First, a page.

The 34-year-old has landed in Innsbruck and intends to lead his nation's latest title charge
Despair and emotion dominated their last press conference, but with star turn Novak Djokovic eyeing Davis Cup silverware there is renewed optimism within the Serbia camp that any weeping this time around will be tears of joy.
It is almost two years to the day since several members of the Serbia team broke down in the aftermath of their quarter-final defeat to the Russian Tennis Federation at the 2019 Davis Cup by Rakuten Finals in Madrid.
World No. 1 Djokovic and Viktor Troicki, who was appointed Serbia’s Davis Cup captain in December 2020, had just lost a tight and tense doubles showdown with Karen Khachanov and Andrey Rublev in the Spanish capital.
It was a loss that sealed their fate at a time when thoughts were straying to Djokovic and Troicki reprising their title-winning heroics from 2010, when Serbia dispatched France in Belgrade to claim their maiden Davis Cup title.
The pair are back together this week in Innsbruck, with Troicki at the helm, as Serbia plot a course to the Davis Cup summit, and Djokovic believes Friday's showdown with Austria could be the start of a prosperous journey.
“It is great to be back with the Davis Cup team,” said 20-time Grand Slam champion Djokovic.
“We did not have Davis Cup last year so the last memory we had was a sad one. We were all very emotional because of that ending, but we are also very motivated to come back together and give it another go.
“We knew that opportunities would come and here we are again. We are very good friends off the court, we get along very well, and I think the chemistry in the team is fantastic, and that is one of the essential ingredients for success.
“I was the last player to join the team, Tuesday was my first day, but I got the chance to practise with the guys and I can see the atmosphere is really good.
“We are hoping for the best. We all have a lot of inspiration to play our best tennis for our country and for each other as well. We support each other, while we have great friendships and great relationships within the team, which can only bring good things.”
This year’s Davis Cup Finals are a pan-European affair with ties being played in Madrid, Turin and Innsbruck. The six group winners will advance to the quarter-finals, as will the two best-performing runners-up.
After Friday's tussle with Austria, Serbia face Germany on Saturday with a potential quarter-final tie in Innsbruck on Tuesday against the winners of Group C, which features Czech Republic, France and Great Britain, the immediate aim.
With Austria and Germany both missing their highest-ranked players in Dominic Thiem and Alexander Zverev respectively, the presence of Djokovic, who has contested 28 Davis Cup ties since his tournament debut in 2004, is a major tonic for Serbia.
His first opponent is likely to be Austria’s Dennis Novak, who is ranked No. 118 in the world. The two have never previously faced each other, while Novak is still awaiting his first victory over a top-10 opponent.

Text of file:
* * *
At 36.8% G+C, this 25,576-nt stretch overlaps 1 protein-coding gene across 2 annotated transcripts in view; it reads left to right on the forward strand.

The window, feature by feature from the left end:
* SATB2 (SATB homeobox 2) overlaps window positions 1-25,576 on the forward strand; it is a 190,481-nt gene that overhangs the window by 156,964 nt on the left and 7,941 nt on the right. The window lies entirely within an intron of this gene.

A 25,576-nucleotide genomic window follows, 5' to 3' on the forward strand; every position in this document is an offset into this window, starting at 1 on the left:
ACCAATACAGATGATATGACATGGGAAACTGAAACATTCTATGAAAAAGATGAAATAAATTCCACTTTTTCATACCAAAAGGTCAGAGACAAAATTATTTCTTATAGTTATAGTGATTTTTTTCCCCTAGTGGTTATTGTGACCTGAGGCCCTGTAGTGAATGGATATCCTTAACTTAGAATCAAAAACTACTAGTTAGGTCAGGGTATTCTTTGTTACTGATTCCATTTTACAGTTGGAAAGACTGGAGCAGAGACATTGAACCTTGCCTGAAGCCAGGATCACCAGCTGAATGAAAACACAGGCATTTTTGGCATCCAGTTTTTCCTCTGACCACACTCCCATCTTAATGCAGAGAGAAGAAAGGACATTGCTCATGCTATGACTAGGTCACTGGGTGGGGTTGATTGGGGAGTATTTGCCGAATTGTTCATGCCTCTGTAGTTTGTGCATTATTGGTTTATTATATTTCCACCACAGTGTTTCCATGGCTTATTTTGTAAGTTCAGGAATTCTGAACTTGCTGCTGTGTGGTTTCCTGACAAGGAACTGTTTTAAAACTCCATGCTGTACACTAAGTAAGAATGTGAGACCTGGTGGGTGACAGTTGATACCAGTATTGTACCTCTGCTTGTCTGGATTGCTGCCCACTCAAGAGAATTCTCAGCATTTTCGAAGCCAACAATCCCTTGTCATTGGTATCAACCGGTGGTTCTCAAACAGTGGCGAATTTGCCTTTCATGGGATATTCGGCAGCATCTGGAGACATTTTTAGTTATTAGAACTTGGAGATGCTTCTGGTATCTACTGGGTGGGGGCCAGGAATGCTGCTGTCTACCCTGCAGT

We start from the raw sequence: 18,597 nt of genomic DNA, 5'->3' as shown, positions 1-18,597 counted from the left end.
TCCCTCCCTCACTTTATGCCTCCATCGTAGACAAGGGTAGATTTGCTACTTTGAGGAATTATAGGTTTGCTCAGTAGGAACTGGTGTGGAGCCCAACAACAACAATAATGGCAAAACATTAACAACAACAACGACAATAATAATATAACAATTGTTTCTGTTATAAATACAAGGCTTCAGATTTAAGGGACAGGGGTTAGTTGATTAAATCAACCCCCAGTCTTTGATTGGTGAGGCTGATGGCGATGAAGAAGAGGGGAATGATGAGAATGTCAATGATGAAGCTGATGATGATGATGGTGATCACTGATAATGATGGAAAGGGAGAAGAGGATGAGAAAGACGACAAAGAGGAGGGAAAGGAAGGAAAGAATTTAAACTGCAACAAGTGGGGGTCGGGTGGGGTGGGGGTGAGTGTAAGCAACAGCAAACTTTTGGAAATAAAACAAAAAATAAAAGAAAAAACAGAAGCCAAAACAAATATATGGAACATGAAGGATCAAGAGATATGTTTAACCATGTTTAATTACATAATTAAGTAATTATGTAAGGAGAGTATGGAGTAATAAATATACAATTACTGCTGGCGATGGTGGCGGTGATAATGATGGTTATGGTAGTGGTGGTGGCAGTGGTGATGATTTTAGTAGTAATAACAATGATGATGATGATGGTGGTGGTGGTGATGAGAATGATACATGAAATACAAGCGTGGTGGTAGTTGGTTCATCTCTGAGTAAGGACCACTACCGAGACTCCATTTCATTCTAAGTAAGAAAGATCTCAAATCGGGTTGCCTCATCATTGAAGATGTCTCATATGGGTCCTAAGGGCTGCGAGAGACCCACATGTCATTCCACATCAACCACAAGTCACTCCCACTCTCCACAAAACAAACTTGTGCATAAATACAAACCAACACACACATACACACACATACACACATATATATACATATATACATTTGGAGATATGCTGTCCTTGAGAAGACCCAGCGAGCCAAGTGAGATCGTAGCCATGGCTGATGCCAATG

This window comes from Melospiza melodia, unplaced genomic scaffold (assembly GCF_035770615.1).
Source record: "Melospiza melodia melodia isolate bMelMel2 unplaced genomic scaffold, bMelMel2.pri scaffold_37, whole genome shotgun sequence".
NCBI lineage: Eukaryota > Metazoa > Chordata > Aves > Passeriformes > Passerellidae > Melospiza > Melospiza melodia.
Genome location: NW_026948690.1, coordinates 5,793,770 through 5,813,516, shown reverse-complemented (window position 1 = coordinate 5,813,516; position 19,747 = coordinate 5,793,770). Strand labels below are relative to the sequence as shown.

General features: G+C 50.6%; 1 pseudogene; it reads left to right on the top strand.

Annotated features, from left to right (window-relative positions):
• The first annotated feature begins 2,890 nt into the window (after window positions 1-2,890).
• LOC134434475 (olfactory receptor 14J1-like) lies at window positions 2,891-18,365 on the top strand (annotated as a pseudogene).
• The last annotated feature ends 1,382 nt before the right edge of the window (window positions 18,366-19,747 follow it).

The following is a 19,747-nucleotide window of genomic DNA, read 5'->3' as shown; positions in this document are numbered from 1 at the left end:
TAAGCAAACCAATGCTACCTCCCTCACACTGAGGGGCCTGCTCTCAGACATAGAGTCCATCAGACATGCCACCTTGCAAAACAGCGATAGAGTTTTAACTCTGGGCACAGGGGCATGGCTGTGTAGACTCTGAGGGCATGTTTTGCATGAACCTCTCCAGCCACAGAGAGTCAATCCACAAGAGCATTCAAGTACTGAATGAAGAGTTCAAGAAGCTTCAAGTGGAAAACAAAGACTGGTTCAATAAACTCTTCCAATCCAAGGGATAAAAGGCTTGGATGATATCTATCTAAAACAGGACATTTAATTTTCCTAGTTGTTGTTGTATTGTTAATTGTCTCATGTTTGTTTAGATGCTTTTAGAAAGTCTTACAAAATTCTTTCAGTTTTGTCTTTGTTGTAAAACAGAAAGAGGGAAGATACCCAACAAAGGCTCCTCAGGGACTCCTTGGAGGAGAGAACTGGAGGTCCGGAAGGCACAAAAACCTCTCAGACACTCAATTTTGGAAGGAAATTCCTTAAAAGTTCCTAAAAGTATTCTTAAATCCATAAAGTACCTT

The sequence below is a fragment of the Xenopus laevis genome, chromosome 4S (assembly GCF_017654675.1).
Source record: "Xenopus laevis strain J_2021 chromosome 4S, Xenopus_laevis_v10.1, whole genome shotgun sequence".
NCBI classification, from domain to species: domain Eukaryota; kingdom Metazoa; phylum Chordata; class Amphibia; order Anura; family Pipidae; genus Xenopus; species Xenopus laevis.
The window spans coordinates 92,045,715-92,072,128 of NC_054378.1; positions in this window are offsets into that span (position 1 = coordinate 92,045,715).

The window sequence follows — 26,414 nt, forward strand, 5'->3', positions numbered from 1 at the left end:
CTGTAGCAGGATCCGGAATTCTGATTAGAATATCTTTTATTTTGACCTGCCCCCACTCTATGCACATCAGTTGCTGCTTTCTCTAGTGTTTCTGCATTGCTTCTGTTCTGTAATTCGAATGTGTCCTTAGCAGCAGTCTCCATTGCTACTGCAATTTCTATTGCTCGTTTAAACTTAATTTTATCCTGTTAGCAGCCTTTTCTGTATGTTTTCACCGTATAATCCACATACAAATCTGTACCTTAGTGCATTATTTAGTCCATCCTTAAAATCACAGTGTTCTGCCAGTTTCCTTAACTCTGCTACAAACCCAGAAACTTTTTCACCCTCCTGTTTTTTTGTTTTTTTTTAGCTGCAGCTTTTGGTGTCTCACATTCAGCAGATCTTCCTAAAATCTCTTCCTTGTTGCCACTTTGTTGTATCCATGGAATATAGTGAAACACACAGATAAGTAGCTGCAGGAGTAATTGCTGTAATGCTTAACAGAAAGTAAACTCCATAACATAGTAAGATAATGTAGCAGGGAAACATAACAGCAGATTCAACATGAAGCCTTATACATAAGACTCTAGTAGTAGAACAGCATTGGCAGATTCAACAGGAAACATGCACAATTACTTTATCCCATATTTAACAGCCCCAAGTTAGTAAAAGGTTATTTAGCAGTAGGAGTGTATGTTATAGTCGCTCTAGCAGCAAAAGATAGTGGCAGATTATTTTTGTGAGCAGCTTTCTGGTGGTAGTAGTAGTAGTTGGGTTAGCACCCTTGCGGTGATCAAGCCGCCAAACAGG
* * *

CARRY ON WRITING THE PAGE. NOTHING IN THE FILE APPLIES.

Djokovic, who is bidding to extend a 15-match winning streak in Davis Cup singles – he has not lost a singles match in the competition since retiring against Juan Martin del Potro during Serbia’s 2011 semi-final defeat to Argentina – has no intention of obliging.
“I am sure that Germany and Austria would like to have their best players but that is not the case,” added Djokovic. “Without them, they are still strong teams, especially Germany who have players like [Jan-Lennard] Struff and [Dominik] Koepfer, who have had big wins.
“Rankings don’t play a decisive role on court, especially when you are playing Davis Cup for your country. It is a whole different feeling and you go on court with a different sensation and can play the best tennis of your life.
“Guys who are Nos. 100, 150 or 200 in the world are playing some great tennis and, on any given day, they can be dangerous. I don’t disrespect or underestimate anyone.
“Regardless of an opponent’s ranking, I am preparing for my matches here as much as I am preparing for any other. I have never played Dennis, for instance, but I will do my homework.
“I am going to do my work in the background and then try to get out there with a good intensity from the very beginning and get the win for my country.”
Guys who are Nos. 100, 150 or 200 in the world are playing some great tennis and, on any given day, they can be dangerous. I don’t disrespect or underestimate anyone.
Due to Covid-19 restrictions and measures taken by the Austrian government in recent days, ties at Olympia-Halle in Innsbruck will be played behind closed doors.
Djokovic and his team-mates were expecting to be cheered on by a large Serbian contingent, although the 34-year-old is unwilling to allow anything to distract him from the primary focus of powering his nation’s latest Davis Cup title bid.
“Of course, we are sad we will not have crowds,” said Djokovic, who is joined in Innsbruck by Filip Krajinovic, Dusan Lajovic and potential debutants Nikola Cacic and Miomir Kecmanovic.
“Crowds are very important and an integral part of professional tennis, of our careers and our lives. The energy we get from this interaction with crowds is something we feed off.
“It is a drive we need and the motivation we need, especially in a competition like Davis Cup where more cheering is allowed and you are expecting an atmosphere which is more vibrant.
“But it is not going to be the first time for any of us playing in any empty stadium, we have experienced that in more than a few tournaments in the last year and a half. We will adapt and give our best.
“We are hoping to get to Madrid [where the semi-finals and final are being held], that is definitely a goal, but it is a long way and there is not too much room for mistakes. Our aim is to try and win the group and go forward and progress as the winners of the group.”